Books That Inspire 2008


 
Historical Atlas of Oklahoma, Fourth Edition
Charles Robert Goins and Danney Goble


I know how special and wonderful Oklahoma is. I have lived here all of my life and am married to a 5th generation Oklahoman. I know many things about this state, but the new Historical Atlas of Oklahoma puts at my fingertips the details and facts that casual knowledge never approaches. This book leaves me amazed and delighted at Oklahoma’s beauty, rich history and resilient people. Am I inspired? Yes. Am I humbled by what it took to get where we are today? Certainly. The authors, cartographers, and contributors to this fourth edition accepted a great challenge in updating and greatly enlarging the atlas. They are to be commended for their hard work and dedication. Oklahoma is blessed with great variety in its geography, its natural resources, and its people, and the book tells this story in words, pictures, illustrations, and maps that go far beyond one’s image of an atlas. The rich brown cover sets off a beautiful photo of an Oklahoma sunset alive with the pinks of the sky, purple mountains, and bright yellow wildflowers in full bloom. The horizontal layout makes the book comfortable to hold and its large and colorful illustrations, photographs, charts and maps greatly help convey the facts. Atlas topics range from ancient history, geology and geography, the economy and culture, to how Oklahoma was populated by different groups of people. The story of the Native Americans is told by tribe, and maps show the long paths many took to Oklahoma. This is a page-turner; one you can’t wait to pick up and browse again. It is a book you read aloud to people and one you talk about at work. From outlaws and actors to artists and astronauts, country singers to ballerinas, the state’s story is told. There is a lot to read. There is a lot to look at.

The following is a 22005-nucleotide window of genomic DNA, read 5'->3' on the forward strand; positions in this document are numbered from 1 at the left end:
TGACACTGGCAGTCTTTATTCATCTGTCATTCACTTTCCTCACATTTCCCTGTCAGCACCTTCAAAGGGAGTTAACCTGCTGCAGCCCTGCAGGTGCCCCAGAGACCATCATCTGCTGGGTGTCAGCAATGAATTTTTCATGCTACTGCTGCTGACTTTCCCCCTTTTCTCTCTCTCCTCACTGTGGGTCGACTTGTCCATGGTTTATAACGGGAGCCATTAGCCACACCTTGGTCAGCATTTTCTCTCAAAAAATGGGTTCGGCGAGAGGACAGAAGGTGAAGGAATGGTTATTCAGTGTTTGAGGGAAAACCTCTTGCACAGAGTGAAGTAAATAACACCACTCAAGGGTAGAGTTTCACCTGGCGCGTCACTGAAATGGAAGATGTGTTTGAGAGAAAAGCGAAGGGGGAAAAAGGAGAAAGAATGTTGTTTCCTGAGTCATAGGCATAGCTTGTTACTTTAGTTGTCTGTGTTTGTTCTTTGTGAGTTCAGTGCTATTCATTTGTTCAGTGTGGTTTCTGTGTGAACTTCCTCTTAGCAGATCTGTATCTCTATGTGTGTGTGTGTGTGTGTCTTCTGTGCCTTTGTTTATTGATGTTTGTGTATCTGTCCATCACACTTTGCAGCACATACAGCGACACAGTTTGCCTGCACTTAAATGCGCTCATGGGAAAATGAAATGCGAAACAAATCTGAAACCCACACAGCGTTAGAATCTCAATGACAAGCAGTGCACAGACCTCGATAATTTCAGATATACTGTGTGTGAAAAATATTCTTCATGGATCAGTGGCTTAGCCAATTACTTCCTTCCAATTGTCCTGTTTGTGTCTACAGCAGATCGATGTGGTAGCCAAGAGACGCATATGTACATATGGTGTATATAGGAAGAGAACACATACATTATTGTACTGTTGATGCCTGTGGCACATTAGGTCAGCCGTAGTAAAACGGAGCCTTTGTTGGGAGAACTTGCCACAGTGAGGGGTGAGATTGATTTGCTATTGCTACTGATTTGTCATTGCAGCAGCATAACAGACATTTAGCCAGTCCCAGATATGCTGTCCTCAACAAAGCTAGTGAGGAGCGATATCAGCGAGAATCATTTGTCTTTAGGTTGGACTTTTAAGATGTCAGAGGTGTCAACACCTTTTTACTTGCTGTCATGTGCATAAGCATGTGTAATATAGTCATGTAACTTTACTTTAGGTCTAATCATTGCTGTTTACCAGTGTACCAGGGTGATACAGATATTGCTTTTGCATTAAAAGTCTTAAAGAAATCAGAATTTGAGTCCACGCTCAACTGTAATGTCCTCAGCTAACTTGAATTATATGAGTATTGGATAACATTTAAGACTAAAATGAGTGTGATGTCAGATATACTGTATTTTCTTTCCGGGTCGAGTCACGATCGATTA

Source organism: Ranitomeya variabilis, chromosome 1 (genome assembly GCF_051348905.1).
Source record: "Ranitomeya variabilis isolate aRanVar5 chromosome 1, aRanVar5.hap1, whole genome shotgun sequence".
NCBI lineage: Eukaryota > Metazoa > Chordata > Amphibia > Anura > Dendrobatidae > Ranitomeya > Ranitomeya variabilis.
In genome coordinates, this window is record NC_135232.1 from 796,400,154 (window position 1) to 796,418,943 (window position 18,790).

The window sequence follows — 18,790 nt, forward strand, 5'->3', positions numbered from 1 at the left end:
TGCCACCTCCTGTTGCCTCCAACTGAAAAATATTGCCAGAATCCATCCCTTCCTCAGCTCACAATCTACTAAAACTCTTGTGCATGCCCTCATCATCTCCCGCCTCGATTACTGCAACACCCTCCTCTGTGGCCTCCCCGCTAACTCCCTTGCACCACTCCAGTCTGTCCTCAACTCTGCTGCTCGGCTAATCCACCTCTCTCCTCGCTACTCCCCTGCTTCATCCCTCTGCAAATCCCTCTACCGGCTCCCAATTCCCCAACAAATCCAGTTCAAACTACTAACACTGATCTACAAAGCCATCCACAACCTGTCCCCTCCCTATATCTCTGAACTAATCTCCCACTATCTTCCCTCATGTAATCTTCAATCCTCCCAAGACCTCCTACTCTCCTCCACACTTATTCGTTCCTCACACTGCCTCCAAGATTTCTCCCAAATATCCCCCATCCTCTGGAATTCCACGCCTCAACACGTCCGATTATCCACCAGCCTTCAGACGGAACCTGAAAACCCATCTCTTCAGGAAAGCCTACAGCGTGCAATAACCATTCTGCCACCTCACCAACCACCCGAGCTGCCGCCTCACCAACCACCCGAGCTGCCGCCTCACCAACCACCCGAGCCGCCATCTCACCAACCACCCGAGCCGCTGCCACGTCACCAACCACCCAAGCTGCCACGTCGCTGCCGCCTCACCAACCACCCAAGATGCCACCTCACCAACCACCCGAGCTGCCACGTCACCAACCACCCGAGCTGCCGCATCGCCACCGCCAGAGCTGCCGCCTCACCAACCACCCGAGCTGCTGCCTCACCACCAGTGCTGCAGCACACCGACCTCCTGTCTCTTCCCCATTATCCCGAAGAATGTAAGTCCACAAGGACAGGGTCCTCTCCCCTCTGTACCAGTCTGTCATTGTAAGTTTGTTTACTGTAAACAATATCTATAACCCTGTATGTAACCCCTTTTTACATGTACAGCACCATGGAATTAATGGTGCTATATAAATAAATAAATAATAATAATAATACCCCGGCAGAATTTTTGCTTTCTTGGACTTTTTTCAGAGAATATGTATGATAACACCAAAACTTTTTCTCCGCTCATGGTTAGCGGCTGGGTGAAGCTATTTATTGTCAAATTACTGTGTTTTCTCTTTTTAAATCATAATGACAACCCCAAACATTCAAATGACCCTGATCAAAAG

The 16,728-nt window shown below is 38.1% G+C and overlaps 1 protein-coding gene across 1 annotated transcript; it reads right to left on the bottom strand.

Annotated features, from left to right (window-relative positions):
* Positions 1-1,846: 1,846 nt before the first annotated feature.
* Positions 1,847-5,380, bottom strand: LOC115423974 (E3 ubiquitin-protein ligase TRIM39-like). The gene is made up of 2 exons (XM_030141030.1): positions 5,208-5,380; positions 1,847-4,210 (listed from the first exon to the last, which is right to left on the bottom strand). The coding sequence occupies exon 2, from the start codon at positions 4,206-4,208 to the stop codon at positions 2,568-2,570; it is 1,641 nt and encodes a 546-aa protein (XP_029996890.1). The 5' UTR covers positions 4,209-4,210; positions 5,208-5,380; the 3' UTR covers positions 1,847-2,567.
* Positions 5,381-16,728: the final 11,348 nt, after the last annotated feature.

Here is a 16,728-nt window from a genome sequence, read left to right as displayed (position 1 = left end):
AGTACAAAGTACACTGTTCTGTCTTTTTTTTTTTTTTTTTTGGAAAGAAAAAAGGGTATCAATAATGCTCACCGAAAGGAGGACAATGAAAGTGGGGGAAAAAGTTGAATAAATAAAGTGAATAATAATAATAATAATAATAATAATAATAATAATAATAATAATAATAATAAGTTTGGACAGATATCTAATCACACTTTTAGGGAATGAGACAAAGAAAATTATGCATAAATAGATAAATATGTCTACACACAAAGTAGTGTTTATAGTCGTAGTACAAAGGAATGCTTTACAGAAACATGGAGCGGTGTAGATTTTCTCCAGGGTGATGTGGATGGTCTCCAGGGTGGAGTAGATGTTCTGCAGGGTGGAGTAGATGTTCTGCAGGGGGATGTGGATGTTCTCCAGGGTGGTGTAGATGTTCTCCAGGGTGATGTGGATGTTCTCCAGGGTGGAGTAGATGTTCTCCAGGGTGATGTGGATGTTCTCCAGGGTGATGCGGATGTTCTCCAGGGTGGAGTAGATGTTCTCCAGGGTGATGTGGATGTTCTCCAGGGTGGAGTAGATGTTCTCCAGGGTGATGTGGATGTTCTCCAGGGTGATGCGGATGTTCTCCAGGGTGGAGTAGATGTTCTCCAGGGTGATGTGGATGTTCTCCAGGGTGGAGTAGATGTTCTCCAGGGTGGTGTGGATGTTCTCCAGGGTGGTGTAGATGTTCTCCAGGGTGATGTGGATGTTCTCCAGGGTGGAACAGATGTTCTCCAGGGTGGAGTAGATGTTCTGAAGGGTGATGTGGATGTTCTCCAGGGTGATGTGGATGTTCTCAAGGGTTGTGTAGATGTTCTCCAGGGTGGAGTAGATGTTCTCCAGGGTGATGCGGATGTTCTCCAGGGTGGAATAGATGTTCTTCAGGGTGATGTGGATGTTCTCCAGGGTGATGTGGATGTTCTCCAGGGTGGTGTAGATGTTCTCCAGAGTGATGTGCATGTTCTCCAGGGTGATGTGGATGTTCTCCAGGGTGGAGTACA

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Connie G. Smith
Marketing / PR Specialist
Oklahoma Geological Survey